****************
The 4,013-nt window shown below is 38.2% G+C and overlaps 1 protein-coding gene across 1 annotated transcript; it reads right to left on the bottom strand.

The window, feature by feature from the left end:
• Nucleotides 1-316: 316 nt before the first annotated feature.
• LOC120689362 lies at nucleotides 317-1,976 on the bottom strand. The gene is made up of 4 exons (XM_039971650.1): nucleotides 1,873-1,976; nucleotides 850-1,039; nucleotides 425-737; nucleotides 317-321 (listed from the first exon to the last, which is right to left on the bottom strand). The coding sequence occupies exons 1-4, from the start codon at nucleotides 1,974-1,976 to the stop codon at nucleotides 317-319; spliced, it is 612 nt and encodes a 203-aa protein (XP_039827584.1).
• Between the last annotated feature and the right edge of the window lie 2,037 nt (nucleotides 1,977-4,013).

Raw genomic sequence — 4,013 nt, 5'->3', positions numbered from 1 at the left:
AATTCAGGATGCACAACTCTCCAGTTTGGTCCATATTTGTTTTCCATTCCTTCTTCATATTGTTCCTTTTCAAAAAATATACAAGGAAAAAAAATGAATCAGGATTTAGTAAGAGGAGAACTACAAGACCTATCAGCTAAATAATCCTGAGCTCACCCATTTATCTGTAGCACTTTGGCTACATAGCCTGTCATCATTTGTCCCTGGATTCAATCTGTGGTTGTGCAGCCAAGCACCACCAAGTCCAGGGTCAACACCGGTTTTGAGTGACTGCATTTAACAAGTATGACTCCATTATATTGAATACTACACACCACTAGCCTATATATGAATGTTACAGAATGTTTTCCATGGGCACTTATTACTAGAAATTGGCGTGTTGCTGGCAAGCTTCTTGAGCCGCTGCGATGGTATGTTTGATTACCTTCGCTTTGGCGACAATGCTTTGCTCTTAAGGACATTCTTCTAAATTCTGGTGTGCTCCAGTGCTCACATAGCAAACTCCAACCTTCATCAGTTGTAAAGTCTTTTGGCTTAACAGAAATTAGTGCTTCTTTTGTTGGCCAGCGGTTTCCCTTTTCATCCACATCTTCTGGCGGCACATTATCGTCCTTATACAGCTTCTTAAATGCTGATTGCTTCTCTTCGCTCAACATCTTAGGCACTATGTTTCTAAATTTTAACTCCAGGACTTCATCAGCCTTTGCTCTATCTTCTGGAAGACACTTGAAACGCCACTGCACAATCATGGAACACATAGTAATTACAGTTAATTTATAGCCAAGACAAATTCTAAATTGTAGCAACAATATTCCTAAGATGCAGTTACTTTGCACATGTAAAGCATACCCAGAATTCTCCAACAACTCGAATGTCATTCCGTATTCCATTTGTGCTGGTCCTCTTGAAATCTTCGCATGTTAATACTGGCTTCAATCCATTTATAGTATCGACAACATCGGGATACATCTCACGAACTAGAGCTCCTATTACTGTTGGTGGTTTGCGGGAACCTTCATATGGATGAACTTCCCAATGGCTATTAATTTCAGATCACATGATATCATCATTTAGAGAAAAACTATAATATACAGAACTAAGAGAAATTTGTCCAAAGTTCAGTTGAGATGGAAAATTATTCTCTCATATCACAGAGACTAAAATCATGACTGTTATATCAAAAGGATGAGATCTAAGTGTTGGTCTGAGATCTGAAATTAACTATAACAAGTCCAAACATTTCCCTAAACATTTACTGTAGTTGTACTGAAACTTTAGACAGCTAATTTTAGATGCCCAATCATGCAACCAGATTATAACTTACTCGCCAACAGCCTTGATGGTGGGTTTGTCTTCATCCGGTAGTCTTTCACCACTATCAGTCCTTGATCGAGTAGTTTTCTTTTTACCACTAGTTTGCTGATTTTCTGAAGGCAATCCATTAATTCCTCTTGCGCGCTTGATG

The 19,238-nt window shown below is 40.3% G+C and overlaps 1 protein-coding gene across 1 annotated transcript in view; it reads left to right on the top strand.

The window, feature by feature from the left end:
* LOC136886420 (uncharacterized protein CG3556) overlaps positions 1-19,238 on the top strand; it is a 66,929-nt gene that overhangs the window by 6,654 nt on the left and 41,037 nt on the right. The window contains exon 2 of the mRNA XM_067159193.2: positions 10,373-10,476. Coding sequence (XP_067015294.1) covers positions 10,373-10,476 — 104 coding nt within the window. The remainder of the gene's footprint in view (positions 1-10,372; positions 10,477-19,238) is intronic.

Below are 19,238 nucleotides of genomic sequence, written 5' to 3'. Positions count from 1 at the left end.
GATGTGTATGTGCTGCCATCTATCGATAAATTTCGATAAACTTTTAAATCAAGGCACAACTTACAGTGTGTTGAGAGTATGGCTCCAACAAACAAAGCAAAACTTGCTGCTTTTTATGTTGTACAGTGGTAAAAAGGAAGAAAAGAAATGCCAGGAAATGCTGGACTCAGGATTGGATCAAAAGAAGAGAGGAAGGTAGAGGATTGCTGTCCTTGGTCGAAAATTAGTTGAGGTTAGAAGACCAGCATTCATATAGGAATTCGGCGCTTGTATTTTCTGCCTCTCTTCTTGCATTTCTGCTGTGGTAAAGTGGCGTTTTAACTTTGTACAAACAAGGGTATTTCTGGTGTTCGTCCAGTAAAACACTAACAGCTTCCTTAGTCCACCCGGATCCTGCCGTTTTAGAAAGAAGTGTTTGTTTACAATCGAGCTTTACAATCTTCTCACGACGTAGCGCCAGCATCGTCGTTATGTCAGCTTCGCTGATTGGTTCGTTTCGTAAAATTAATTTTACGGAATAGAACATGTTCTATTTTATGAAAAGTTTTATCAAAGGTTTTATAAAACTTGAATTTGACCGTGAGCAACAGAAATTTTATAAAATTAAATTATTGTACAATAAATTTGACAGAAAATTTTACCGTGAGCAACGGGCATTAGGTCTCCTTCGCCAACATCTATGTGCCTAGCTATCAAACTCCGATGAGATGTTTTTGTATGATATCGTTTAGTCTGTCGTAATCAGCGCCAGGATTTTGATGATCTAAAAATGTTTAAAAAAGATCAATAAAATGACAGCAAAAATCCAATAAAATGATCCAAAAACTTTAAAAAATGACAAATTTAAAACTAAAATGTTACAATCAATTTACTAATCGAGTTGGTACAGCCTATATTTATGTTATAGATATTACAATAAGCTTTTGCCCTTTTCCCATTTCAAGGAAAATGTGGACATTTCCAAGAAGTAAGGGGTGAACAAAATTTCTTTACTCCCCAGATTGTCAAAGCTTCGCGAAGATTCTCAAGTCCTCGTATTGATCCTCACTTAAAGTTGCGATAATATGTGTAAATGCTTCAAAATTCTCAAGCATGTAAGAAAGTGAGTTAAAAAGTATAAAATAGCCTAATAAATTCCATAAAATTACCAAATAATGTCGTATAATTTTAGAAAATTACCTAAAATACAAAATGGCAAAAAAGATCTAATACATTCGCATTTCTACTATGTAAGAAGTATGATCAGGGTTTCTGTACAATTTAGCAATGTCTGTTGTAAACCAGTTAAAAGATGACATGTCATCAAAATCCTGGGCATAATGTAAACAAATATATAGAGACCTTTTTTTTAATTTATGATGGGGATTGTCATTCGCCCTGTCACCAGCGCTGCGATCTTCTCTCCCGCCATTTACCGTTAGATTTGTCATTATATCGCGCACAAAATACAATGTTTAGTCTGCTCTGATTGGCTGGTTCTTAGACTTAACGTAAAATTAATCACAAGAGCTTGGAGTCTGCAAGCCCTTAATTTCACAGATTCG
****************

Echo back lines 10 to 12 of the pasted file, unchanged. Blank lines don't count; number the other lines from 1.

* LOC136886420 (uncharacterized protein CG3556) overlaps positions 1-19,238 on the top strand; it is a 66,929-nt gene that overhangs the window by 6,654 nt on the left and 41,037 nt on the right. The window contains exon 2 of the mRNA XM_067159193.2: positions 10,373-10,476. Coding sequence (XP_067015294.1) covers positions 10,373-10,476 — 104 coding nt within the window. The remainder of the gene's footprint in view (positions 1-10,372; positions 10,477-19,238) is intronic.

Below are 19,238 nucleotides of genomic sequence, written 5' to 3'. Positions count from 1 at the left end.
GATGTGTATGTGCTGCCATCTATCGATAAATTTCGATAAACTTTTAAATCAAGGCACAACTTACAGTGTGTTGAGAGTATGGCTCCAACAAACAAAGCAAAACTTGCTGCTTTTTATGTTGTACAGTGGTAAAAAGGAAGAAAAGAAATGCCAGGAAATGCTGGACTCAGGATTGGATCAAAAGAAGAGAGGAAGGTAGAGGATTGCTGTCCTTGGTCGAAAATTAGTTGAGGTTAGAAGACCAGCATTCATATAGGAATTCGGCGCTTGTATTTTCTGCCTCTCTTCTTGCATTTCTGCTGTGGTAAAGTGGCGTTTTAACTTTGTACAAACAAGGGTATTTCTGGTGTTCGTCCAGTAAAACACTAACAGCTTCCTTAGTCCACCCGGATCCTGCCGTTTTAGAAAGAAGTGTTTGTTTACAATCGAGCTTTACAATCTTCTCACGACGTAGCGCCAGCATCGTCGTTATGTCAGCTTCGCTGATTGGTTCGTTTCGTAAAATTAATTTTACGGAATAGAACATGTTCTATTTTATGAAAAGTTTTATCAAAGGTTTTATAAAACTTGAATTTGACCGTGAGCAACAGAAATTTTATAAAATTAAATTATTGTACAATAAATTTGACAGAAAATTTTACCGTGAGCAACGGGCATTAGGTCTCCTTCGCCAACATCTATGTGCCTAGCTATCAAACTCCGATGAGATGTTTTTGTATGATATCGTTTAGTCTGTCGTAATCAGCGCCAGGATTTTGATGATCTAAAAATGTTTAAAAAAGATCAATAAAATGACAGCAAAAATCCAATAAAATGATCCAAAAACTTTAAAAAATGACAAATTTAAAACTAAAATGTTACAATCAATTTACTAATCGAGTTGGTACAGCCTATATTTATGTTATAGATATTACAATAAGCTTTTGCCCTTTTCCCATTTCAAGGAAAATGTGGACATTTCCAAGAAGTAAGGGGTGAACAAAATTTCTTTACTCCCCAGATTGTCAAAGCTTCGCGAAGATTCTCAAGTCCTCGTATTGATCCTCACTTAAAGTTGCGATAATATGTGTAAATGCTTCAAAATTCTCAAGCATGTAAGAAAGTGAGTTAAAAAGTATAAAATAGCCTAATAAATTCCATAAAATTACCAAATAATGTCGTATAATTTTAGAAAATTACCTAAAATACAAAATGGCAAAAAAGATCTAATACATTCGCATTTCTACTATGTAAGAAGTATGATCAGGGTTTCTGTACAATTTAGCAATGTCTGTTGTAAACCAGTTAAAAGATGACATGTCATCAAAATCCTGGGCATAATGTAAACAAATATATAGAGACCTTTTTTTTAATTTATGATGGGGATTGTCATTCGCCCTGTCACCAGCGCTGCGATCTTCTCTCCCGCCATTTACCGTTAGATTTGTCATTATATCGCGCACAAAATACAATGTTTAGTCTGCTCTGATTGGCTGGTTCTTAGACTTAACGTAAAATTAATCACAAGAGCTTGGAGTCTGCAAGCCCTTAATTTCACAGATTCG